Unfortunately, many biodegradable bottles on the market today end up compromising on the clear bottle for a colored bottle. This means you can’t see what’s inside the bottle. Since clear bottles are what consumers are accustomed to, it makes sense clear bottles are the preference for many. Consumers are more likely to buy the clear “bad for the environment” clear bottle over the brown “good for the environment” bottle.
Current Alternatives to Biodegradable Bottles
Of course, companies try to fight back with alternatives to biodegradable bottles made from plastics to other earth-friendly options. There are pros and cons to each of these, but we can briefly explore some of the popular alternatives to biodegradable bottles.
This material is the O.G. of plastic alternatives. Cultures as far back as 1500BC used glass for bottling goods. Glass has plenty of good things going for it. Furthermore, glass is generally non-toxic and rarely if ever associated with any negative health impacts. It is not very porous, so there is less likelihood of chemicals or other materials leeching into the product inside. Glass does not decompose easily so it is very shelf-stable and will keep certain materials fresh for a very long time. Glass is recyclable, reusable, and biodegradable (it’s just sand repurposed with very high temperatures).
The big issues come with the cost associated with glass. Part of the reason plastic replaced glass in many sectors is due to the cheap cost associated with producing and transporting plastic vs glass. Another reason plastic took over was that plastic is lighter, again decreasing cost and increasing convenience for all parties. Furthermore, glass is easy to break. Plastic is more durable than glass. Lastly, to prevent any breaking, the glass will be in plastic usually. With all this in mind, it’s easy to see from the business side why plastic is still the predominant choice.
This one is one many will be familiar with. If you’ve ever gone to a sports store to purchase a reusable water bottle for the gym or for adventuring out, the big two choices are aluminum bottles or plastic bottles. Aluminum, like glass, is a safe non-toxic alternative to biodegradable bottles. Also, aluminum is infinitely recyclable. Aluminum is also a good choice for products that require a high level of temperature resistance. This means exposure to light will not spoil or heat up what’s inside the aluminum bottle nearly as quickly as other materials like glass or plastic.
Some of the cons of aluminum are it dents easily and tends to leech materials into the product the same as plastic. Also, some aluminum does contain BPA, so some health risk is there. You’ll have to be mindful of the brand of aluminum you use to watch out for those contaminants.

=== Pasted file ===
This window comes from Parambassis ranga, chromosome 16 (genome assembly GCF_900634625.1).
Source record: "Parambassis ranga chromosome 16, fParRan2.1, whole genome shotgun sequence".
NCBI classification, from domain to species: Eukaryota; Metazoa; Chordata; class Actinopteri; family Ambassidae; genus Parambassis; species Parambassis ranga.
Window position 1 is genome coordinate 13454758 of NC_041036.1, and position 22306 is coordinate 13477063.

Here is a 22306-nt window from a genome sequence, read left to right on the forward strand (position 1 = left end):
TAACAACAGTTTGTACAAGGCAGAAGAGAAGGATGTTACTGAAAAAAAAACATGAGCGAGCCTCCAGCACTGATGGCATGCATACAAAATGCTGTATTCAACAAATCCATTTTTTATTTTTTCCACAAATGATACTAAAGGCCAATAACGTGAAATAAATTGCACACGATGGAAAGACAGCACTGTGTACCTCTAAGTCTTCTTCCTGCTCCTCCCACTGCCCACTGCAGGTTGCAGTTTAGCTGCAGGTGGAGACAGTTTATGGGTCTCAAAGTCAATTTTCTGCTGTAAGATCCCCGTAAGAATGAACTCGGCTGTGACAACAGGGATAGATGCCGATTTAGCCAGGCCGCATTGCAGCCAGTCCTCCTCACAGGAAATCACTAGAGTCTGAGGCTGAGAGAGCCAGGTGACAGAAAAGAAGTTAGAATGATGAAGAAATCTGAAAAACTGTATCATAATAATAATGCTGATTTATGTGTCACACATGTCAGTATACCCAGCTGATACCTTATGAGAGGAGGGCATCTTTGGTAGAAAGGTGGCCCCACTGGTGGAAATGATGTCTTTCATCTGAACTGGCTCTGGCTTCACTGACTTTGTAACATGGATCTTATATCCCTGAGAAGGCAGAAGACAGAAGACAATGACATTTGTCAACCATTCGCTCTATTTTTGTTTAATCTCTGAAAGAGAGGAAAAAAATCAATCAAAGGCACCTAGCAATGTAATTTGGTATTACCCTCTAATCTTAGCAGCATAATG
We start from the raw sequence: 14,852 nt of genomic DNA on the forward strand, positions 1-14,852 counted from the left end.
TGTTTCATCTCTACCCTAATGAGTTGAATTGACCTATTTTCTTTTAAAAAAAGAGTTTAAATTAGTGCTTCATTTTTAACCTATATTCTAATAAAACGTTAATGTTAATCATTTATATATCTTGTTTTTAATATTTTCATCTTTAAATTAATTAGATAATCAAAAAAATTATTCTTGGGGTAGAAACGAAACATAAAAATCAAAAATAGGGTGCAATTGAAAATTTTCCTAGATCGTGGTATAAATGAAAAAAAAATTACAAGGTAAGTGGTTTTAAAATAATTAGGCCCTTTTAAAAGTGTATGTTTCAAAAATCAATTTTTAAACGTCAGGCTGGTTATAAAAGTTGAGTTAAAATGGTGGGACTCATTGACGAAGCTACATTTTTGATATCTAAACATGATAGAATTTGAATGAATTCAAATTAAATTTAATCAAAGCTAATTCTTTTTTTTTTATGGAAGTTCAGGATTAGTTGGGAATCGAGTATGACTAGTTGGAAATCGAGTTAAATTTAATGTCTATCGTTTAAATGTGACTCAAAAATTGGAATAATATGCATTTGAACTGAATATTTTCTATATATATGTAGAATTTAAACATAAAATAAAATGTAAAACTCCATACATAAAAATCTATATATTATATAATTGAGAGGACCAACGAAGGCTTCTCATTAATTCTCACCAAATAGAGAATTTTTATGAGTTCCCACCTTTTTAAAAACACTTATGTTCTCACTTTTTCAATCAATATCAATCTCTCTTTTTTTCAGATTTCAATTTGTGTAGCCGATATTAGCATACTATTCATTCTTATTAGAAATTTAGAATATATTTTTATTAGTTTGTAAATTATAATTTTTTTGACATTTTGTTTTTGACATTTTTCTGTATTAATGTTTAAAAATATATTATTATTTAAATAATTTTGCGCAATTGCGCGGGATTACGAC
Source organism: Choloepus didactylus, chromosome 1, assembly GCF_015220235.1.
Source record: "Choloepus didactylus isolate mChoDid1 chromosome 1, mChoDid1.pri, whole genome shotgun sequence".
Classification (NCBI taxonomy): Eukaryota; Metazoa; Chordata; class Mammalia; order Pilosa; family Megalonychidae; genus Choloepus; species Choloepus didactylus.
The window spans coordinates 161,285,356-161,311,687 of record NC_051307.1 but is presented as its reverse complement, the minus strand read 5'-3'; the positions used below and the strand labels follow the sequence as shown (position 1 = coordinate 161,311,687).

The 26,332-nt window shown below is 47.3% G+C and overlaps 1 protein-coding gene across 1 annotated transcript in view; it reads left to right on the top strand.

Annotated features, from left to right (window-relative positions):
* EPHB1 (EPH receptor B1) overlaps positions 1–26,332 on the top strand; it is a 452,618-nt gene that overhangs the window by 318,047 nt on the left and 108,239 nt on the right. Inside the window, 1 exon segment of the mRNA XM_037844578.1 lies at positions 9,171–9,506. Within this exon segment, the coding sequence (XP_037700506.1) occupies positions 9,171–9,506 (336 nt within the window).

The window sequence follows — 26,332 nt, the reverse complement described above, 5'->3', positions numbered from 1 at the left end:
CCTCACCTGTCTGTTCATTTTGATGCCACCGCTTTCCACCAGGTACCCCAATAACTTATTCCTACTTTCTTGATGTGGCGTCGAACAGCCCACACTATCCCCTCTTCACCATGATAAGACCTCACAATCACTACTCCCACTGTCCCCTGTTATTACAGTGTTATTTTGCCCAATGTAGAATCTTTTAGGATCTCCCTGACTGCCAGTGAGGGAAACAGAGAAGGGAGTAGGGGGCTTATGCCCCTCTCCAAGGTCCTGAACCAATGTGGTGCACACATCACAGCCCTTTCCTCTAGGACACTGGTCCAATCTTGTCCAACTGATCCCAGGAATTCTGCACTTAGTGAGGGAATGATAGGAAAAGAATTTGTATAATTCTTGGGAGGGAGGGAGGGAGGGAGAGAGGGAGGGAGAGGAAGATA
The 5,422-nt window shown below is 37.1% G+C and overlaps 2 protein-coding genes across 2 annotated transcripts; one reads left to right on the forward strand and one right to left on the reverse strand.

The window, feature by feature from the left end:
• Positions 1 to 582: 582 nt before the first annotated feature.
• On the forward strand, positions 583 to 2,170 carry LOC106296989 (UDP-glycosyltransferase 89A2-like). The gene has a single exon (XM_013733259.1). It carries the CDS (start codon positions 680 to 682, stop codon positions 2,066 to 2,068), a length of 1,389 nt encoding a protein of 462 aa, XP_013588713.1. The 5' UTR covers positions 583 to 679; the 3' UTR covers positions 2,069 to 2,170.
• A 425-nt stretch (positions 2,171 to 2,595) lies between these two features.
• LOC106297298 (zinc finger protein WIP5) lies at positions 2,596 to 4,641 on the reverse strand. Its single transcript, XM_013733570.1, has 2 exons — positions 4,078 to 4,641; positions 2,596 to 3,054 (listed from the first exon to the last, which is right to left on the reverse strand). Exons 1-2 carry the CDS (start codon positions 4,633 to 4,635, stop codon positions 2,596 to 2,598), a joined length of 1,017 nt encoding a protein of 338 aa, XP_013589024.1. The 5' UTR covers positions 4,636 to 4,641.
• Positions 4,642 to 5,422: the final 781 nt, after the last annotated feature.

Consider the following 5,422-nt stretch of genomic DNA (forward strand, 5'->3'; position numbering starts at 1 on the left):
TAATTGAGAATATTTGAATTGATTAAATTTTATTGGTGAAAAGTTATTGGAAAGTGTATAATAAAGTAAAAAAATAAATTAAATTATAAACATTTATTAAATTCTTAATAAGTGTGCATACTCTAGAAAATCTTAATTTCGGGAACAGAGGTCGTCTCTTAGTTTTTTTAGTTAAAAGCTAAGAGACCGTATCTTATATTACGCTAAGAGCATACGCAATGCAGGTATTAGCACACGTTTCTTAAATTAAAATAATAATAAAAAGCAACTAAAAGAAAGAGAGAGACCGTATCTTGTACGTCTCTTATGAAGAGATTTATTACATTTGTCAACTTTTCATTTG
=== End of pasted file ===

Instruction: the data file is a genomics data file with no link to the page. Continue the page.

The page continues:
Organic Plant-Based Materials
These alternatives use plant waste and other organic materials to create a biodegradable bottle that is non-toxic. These materials come from things such as algae, sugarcane, bamboo, trees, and other organic materials that use little energy to produce bottles.
The benefit of these bottles is they are energy efficient for production and break down easily since they are organic material via bio-assimilation. The downside of these is they are generally not clear, so from a marketing/consumer appeal standpoint, they may not sell very well. Furthermore, some of these bottle materials are not very durable, so the potential to damage/compromise the product inside is greater.
As a non-plastic biodegradable material, cardboard looks like a solid bet at first glance. Boxed Water has recently made waves as an alternative to biodegradable bottles. It is cost-effective, energy-efficient to produce, and decomposes easily (usually within months). These are all great benefits for those looking to save money and have peace of mind knowing the carbon footprint remaining is minimal. Another perk is you can choose between paper recycling, regular trash, or composting to dispose of boxed products.
The big downsides to cardboard containers are durability and production parts. If you’ve ever seen boxed water or boxed coconut water, you know they are easy to puncture or break open. Furthermore, many companies that produce boxed containers will have some parts of the process inevitably made of plastic, which is usually un-recyclable or not recycled. Therefore, specific products work well with cardboard, but not a wide variety.
Are Biodegradable Bottles Possible?
The short answer is yes. There are already plenty on the market, they just have their drawbacks. Every year, further advancements are made to produce plastics more earth-friendly while producing a durable biodegradable bottle without the drawbacks of current plastic use. There are still plenty of kinks to work out to make a plastic bottle that is truly biodegradable, but it is being actively researched. One company making leaps and bounds for a plastic biodegradable bottle is BioBottles. BioBottles is leading the pack in a truly biodegradable plastic bottle. BioBottles is the future of plastic, and you can read more about them here. Yes, there are plenty of alternatives to plastic, but BioBottles wants you to have your cake and eat it too.